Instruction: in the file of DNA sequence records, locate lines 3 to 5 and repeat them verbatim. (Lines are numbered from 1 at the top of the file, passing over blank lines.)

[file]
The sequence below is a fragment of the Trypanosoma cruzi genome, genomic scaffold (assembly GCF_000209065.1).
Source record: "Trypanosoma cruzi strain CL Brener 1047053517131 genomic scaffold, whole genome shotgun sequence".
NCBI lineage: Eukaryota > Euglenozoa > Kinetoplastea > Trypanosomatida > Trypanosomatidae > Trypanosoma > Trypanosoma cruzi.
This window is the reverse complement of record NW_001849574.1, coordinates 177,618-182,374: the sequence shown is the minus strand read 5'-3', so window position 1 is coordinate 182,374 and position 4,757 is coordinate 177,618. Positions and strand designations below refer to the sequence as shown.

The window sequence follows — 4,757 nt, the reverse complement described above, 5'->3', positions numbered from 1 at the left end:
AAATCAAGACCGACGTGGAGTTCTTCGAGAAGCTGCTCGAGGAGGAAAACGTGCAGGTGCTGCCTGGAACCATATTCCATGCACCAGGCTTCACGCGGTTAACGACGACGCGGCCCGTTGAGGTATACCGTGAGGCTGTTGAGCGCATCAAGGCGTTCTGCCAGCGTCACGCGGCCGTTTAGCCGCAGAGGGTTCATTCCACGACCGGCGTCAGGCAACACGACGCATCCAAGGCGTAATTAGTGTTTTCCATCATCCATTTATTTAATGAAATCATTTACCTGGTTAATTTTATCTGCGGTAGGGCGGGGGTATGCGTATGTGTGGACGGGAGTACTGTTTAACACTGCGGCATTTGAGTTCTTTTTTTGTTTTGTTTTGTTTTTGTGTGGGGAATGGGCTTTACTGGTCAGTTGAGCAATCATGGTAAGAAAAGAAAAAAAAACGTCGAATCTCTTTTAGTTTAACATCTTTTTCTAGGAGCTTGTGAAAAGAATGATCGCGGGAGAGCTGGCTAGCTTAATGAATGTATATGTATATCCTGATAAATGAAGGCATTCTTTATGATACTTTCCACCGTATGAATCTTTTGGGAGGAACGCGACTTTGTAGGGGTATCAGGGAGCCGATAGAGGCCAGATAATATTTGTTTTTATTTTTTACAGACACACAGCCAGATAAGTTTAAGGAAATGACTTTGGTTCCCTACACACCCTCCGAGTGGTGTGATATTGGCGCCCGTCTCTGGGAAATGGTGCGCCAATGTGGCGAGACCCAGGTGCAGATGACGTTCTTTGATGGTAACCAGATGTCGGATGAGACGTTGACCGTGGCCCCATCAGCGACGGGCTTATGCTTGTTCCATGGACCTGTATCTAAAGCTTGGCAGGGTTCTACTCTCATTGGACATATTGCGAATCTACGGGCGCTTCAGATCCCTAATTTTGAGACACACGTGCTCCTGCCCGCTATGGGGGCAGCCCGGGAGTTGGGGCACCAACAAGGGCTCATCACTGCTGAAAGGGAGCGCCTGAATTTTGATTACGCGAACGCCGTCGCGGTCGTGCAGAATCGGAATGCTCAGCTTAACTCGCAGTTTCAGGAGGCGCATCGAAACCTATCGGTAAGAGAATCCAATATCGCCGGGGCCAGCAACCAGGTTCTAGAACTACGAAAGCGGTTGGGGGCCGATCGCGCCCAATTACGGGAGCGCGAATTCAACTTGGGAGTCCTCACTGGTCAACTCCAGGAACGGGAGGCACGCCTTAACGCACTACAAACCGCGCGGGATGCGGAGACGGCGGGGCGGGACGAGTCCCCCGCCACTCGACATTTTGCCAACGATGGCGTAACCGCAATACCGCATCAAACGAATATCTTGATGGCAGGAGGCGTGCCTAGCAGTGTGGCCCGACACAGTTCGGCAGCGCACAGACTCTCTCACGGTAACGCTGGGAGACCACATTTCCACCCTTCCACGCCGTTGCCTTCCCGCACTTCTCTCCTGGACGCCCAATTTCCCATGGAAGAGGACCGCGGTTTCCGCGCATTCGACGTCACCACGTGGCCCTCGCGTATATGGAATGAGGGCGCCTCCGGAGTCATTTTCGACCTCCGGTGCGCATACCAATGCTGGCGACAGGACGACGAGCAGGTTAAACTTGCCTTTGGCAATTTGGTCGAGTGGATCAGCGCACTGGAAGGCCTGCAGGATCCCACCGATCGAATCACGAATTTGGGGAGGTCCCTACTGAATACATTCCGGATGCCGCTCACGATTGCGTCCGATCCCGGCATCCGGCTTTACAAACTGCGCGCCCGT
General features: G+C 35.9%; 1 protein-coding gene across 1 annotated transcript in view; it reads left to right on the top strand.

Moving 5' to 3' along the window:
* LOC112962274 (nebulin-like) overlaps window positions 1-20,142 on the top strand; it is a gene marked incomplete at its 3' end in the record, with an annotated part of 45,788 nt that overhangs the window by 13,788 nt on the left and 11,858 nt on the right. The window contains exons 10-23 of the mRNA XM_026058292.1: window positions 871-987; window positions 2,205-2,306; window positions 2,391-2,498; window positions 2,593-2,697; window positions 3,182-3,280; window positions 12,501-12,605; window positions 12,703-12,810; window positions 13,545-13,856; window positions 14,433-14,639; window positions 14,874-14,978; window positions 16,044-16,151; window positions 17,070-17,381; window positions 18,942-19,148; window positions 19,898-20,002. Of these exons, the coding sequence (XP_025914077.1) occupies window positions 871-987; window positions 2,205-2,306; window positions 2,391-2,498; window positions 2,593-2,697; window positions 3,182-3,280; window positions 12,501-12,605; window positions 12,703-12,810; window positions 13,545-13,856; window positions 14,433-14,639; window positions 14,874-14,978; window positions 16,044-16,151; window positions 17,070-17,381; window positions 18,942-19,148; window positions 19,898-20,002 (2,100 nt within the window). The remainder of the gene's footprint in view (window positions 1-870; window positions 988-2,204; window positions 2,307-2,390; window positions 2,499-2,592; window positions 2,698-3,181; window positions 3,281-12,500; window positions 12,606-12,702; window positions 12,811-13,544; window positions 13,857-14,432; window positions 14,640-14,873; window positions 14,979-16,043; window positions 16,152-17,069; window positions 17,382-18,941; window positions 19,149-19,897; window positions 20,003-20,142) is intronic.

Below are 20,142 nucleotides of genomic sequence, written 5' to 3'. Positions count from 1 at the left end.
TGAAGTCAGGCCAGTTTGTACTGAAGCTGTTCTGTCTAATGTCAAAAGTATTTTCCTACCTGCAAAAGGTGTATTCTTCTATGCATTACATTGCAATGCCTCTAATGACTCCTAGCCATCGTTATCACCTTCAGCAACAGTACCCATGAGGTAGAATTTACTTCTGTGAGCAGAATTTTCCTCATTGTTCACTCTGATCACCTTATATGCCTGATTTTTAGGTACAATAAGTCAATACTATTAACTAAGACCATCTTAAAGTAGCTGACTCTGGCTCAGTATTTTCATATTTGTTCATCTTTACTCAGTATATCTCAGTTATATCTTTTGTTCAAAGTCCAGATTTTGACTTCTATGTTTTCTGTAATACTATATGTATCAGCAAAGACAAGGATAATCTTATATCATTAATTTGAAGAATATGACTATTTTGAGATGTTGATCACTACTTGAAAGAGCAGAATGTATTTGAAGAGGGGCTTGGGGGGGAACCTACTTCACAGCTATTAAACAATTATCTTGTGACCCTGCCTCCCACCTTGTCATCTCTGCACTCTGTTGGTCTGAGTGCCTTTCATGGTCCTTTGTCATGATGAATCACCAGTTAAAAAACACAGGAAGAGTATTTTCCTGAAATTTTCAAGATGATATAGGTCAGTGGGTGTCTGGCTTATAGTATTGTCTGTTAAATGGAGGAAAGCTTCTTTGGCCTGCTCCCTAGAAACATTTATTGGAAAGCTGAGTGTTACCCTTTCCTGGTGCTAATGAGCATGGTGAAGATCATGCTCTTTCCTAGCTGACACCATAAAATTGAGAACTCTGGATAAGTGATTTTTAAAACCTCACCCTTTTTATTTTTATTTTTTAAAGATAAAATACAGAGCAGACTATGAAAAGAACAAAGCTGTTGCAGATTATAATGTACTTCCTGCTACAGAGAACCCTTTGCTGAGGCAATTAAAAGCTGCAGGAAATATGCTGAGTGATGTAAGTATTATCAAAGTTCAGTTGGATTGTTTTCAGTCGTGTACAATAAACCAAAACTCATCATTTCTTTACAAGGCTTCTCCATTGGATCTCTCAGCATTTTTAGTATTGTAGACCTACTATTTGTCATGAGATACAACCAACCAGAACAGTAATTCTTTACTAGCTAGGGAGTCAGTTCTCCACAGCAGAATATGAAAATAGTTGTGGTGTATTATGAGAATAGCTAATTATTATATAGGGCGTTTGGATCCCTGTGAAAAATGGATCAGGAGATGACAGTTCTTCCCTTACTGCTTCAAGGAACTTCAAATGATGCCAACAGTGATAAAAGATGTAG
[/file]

NCBI lineage: Eukaryota > Euglenozoa > Kinetoplastea > Trypanosomatida > Trypanosomatidae > Trypanosoma > Trypanosoma cruzi.
This window is the reverse complement of record NW_001849574.1, coordinates 177,618-182,374: the sequence shown is the minus strand read 5'-3', so window position 1 is coordinate 182,374 and position 4,757 is coordinate 177,618. Positions and strand designations below refer to the sequence as shown.

The window sequence follows — 4,757 nt, the reverse complement described above, 5'->3', positions numbered from 1 at the left end: